ICAS President, Indy Singh Hothi CA: The importance of mental agility
Indy Singh Hothi CA says businesses will only be fighting fit if they think about mental fitness
Last year, ICAS did its first mental fitness survey. I admit to being shocked by some of the findings. Most respondents said they had experienced anxiety at work. Likewise, more than half said they had suffered from exhaustion, while the proportion saying they felt an inappropriate amount of work-related stress exceeded 80%.
Those are damning statistics that speak to a problem in the financial profession. ICAS has created a clear mental fitness pledge to support our staff and members, with a broader aim to move the dial on this issue across the profession. Since then, there has been a wave of new initiatives. We have brought in a mental fitness hub on the website, signposting resources and wider support. For students, many of whom had to cope with new conditions of study as a result of the pandemic, we’ve introduced a 24/7/365 helpline to support them during what can be a very challenging time. Meanwhile, the wellbeing team at ICAS are currently refreshing their strategy.
Discussing mental health presents challenges from different generational, ethnic and gender perspectives. Part of that is around language. The term “mental health” itself tends to carry negative connotations; replace “health” with “fitness” and you frame it in a far more positive light. Through the articles that appear in this issue of CA magazine, we’re providing expert insight, but also breaking down the stigma.
Here, leaders have a vital role to play. By sharing their stories, they can help to counter that stigma. As a young male, I never gave mental fitness much thought. It was something people in my community never talked about, and I’m sure that was the same for many others, irrespective of background. It’s only since meeting my wife, who was diagnosed with anxiety and low-level depression, that I began to recognise the extent to which mental fitness affects us all – even people who don’t appear to have problems. My wife opened up about her experiences in a TEDx Talk on the power of creative writing to promote positive wellbeing. She is an inspiration to many, including me.
The right stuff
We all went through a very difficult period in 2020 and into 2021 and some of us are still coming to terms with it. The gym and physical fitness have long been part of my life – I competed at semi-pro level in Muay Thai boxing – and when lockdown took that away from me, I soon realised that physical exercise is both a form of release and meditation for me.
People in our profession are in the wider “knowledge economy” – our mental agility, the way we approach the obstacles we face, whether in our organisation or as sole practitioners, is probably our most important asset. Some reading this may say, “We didn’t talk about mental health – we just got on with the job.” But a workplace where people had to find a way to cope regardless of long-term personal cost sounds like a very negative environment to me – and to the next generation of talent that all businesses need to attract. We may have grown up in an era where you were considered a great business leader if you increased profitability while reducing overheads. But we rightly expect so much more from our leaders now. We’ve become more progressive and open, which in turn lets us tackle these issues more constructively.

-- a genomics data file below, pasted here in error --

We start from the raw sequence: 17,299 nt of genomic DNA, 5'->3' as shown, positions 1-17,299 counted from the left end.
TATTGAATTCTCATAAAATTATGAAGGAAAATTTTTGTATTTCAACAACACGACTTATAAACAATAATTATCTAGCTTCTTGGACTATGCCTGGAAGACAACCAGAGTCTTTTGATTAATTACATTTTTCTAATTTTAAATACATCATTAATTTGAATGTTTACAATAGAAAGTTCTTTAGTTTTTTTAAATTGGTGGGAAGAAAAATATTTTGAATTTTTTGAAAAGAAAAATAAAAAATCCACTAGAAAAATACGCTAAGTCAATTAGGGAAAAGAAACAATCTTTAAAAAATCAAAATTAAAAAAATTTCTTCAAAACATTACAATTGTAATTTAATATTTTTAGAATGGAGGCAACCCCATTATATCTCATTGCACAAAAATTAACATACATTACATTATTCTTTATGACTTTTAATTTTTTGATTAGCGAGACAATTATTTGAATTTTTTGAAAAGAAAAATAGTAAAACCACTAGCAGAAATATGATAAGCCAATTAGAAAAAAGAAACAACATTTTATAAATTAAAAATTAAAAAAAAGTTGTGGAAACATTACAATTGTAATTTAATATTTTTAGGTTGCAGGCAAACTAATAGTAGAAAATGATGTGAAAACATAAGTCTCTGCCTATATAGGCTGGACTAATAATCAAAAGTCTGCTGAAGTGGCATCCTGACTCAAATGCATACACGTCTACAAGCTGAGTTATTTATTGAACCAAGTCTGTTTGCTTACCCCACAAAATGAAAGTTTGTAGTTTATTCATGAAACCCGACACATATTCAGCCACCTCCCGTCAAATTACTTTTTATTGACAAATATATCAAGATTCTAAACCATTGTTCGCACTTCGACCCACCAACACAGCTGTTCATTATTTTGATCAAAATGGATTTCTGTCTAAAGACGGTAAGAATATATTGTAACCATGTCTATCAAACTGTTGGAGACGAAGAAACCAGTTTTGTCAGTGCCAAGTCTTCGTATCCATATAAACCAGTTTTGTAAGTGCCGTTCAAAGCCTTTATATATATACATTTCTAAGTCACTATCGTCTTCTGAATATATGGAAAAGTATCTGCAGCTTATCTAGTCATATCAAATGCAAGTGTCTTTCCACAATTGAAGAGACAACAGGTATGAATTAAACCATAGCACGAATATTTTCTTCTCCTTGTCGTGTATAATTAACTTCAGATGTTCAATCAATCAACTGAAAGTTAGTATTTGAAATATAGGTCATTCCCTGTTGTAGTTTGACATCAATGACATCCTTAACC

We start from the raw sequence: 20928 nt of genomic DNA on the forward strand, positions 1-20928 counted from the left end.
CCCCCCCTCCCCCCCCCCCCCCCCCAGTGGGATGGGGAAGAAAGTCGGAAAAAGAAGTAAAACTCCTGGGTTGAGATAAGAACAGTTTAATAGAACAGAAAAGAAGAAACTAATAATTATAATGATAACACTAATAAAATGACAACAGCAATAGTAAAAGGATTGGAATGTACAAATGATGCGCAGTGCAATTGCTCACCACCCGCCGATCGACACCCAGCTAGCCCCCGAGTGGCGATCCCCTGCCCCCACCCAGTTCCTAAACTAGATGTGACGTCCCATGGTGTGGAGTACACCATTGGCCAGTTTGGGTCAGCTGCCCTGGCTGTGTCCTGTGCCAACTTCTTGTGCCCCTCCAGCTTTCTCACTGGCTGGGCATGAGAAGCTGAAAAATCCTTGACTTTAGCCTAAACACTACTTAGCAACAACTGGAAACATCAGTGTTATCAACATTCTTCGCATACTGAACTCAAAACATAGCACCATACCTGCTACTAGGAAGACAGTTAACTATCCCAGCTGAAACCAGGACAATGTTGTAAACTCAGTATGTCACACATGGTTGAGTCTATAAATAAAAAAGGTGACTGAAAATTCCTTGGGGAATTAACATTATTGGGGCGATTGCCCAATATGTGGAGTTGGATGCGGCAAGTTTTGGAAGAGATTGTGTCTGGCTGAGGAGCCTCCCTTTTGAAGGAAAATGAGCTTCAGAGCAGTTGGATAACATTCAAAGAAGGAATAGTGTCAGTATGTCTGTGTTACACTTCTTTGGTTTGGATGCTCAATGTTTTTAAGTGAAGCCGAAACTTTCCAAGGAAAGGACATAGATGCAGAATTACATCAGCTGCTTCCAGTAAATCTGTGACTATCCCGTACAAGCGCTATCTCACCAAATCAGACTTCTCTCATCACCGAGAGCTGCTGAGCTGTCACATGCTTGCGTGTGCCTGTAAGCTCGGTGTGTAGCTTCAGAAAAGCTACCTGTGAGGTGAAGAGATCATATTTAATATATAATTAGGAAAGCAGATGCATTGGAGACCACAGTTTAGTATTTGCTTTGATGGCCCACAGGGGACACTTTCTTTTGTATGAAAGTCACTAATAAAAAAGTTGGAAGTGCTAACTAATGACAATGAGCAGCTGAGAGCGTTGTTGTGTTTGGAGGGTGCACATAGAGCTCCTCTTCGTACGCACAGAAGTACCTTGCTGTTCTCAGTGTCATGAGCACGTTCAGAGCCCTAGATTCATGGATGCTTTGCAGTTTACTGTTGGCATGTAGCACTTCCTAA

It’s no longer just about profit, but about ensuring a business does right by the planet, environment, customers and people. We’re entering a period of economic uncertainty. At such times, the reliance on CFOs and FDs grows, along with the need for them to make hard decisions. Our members in practice will be helping their clients navigate a very challenging time.
It all adds up to more pressure for CAs, who will need to maintain their mental dexterity, creativity, focus and resilience. So the subject of mental fitness has, if anything, just become even more important.
Last year, the International Organisation for Standards published its first-ever global standard on wellbeing (ISO 45003 – psychological health and safety in the workplace), which provides a structured framework and guidance on how to embed and track wellbeing within an organisation. As a result, we now know how to promote positive mental fitness, and how to measure and improve it.
For those who still think this is a private matter with no place in business, I’ll end on this: in April, a Deloitte report estimated poor mental fitness – consequences of which can include absenteeism, presenteeism and high staff turnover – costs employers £56bn a year. So if you believe a business’s only responsibility is to the bottom line, you now have all the evidence you need – mental fitness is very much a matter for CAs.
Visit our Finance + Mental Fitness hub